But this was from a sensitivity analysis that we ran, and we didn’t look at all of the other mental health disorders.”
You included socio-economic status in your analysis. Can you explain what effect this had on your analysis?
“We know that socio-economic status is associated with drinking and that it is also associated with mental health problems. So, we controlled for participants’ levels of education, whether they were a renter or owned their own home and occupational grade to see whether socio-economic status affected the association between drinking and mental health.
What we found was that a person’s socio-economic status only partially accounted for the association between drinking and mental health; so, it didn’t fully explain those associations. Which suggests that there are other mechanisms going on in the relationship between alcohol and mental health.
So, it’s interesting because we would expect that socio-economic status would play a role in the association between drinking and mental health and although we did find that it explained some of the associations it didn’t fully. So that suggests that alcohol and mental health are still strongly associated even after accounting for a person’s socio-economic status.”
What are the implications of your research for policy, treatment or practice?
“I think what we show is that the relationship between drinking and mental health is perhaps more complex than we first thought. So, a person with a mental health problem might not necessarily be more likely to drink at harmful levels, they might be more likely not to drink at all.
We also found that associations between drinking and mental health problems were stronger for those with more severe mental health problems and perhaps that is a population that we need to target more appropriately and understand why some people are more likely to be either a non-drinker or a harmful drinker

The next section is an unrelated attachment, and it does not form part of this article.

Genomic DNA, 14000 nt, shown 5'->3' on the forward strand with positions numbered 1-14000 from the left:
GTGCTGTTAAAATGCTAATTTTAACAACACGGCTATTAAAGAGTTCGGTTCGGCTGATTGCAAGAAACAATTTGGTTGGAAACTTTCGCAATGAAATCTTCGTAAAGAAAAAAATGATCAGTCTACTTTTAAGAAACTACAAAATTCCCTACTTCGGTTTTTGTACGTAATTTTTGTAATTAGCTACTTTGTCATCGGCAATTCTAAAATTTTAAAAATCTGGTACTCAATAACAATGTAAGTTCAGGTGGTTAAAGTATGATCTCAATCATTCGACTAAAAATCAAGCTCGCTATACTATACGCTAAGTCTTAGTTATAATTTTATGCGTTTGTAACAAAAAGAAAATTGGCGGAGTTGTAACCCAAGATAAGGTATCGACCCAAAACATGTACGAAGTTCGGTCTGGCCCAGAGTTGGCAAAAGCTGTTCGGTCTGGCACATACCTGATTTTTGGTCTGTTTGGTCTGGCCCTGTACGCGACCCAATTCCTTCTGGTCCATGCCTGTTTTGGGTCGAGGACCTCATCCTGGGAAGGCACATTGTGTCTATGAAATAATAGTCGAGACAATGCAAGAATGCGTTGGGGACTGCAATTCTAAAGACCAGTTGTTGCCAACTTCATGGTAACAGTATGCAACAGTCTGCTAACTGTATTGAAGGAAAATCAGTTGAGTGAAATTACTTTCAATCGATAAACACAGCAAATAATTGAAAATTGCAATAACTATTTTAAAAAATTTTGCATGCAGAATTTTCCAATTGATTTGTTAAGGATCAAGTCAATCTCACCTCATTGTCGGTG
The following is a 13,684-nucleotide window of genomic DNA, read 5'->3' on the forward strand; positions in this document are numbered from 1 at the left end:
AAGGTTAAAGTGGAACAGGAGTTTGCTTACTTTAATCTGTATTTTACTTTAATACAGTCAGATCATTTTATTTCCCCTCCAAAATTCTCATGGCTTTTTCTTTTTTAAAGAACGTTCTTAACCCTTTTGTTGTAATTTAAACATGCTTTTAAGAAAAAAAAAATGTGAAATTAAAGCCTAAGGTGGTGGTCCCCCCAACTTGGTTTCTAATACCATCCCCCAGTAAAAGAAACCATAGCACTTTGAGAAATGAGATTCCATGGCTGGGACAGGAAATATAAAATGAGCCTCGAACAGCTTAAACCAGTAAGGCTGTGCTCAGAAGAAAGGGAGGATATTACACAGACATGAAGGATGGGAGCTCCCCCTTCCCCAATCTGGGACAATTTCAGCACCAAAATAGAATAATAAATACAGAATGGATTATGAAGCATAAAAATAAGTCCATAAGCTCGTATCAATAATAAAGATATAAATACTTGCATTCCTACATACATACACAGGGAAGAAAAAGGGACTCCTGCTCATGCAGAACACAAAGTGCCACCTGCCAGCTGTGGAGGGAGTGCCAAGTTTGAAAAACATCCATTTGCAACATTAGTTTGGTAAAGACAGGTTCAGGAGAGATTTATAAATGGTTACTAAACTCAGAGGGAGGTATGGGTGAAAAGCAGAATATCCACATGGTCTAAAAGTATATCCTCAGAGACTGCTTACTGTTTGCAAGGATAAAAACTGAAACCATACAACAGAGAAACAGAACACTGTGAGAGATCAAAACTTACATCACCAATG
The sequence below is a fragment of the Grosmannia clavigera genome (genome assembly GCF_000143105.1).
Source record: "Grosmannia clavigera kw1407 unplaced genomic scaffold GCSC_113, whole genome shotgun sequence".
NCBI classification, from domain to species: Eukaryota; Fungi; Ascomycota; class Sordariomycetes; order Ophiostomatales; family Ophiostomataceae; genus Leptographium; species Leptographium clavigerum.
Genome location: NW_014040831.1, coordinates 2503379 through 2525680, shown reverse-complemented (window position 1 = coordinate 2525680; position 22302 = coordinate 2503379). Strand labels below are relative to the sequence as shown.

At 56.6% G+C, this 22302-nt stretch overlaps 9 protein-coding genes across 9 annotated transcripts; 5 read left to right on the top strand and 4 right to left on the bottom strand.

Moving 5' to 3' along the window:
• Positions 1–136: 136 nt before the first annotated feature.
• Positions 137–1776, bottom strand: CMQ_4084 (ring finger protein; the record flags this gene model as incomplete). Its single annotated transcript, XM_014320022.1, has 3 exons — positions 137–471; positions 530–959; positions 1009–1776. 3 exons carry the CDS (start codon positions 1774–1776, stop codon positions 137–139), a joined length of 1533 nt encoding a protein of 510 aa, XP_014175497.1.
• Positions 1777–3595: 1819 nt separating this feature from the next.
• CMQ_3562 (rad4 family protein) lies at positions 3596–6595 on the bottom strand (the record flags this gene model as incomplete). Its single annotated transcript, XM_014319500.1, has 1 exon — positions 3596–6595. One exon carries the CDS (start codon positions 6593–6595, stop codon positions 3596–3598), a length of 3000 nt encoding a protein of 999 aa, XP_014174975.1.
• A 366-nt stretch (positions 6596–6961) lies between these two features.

We also need to work on how to treat both the drinking behaviour and the mental health problem at the same time, and to bring those services more in parallel. I think that our study has shown even more that we need to bring together the substance use and mental health services so that we can target both those things together.”
What are the next steps for your research programme?
“The qualitative study leads on from this. I’ve interviewed people with a diagnosis of a severe mental health problem. They had to be either a non-drinker or to drink alcohol. And if they were a non-drinker, they had to have a history of alcohol use.
I’m interested in understanding participants’ reasons to drink or not to drink and whether there are specific mental health symptoms that influence their decisions to drink. Also, about whether drinking changes according to mood and how this relates to mental health problems. I’ve just finished the interviews, so I just need to analyse the data now.
I’m also running a study at the minute that combines socio-economic status measures, to develop latent profiles of participants in terms of their socio-economic status to see whether, that explains the associations of being a non-drinker or a harmful drinker and having a mental health problem.”
The full-text article, Associations of alcohol use, mental health and socioeconomic status in England: Findings from a representative population survey is available at Drug and Alcohol Dependence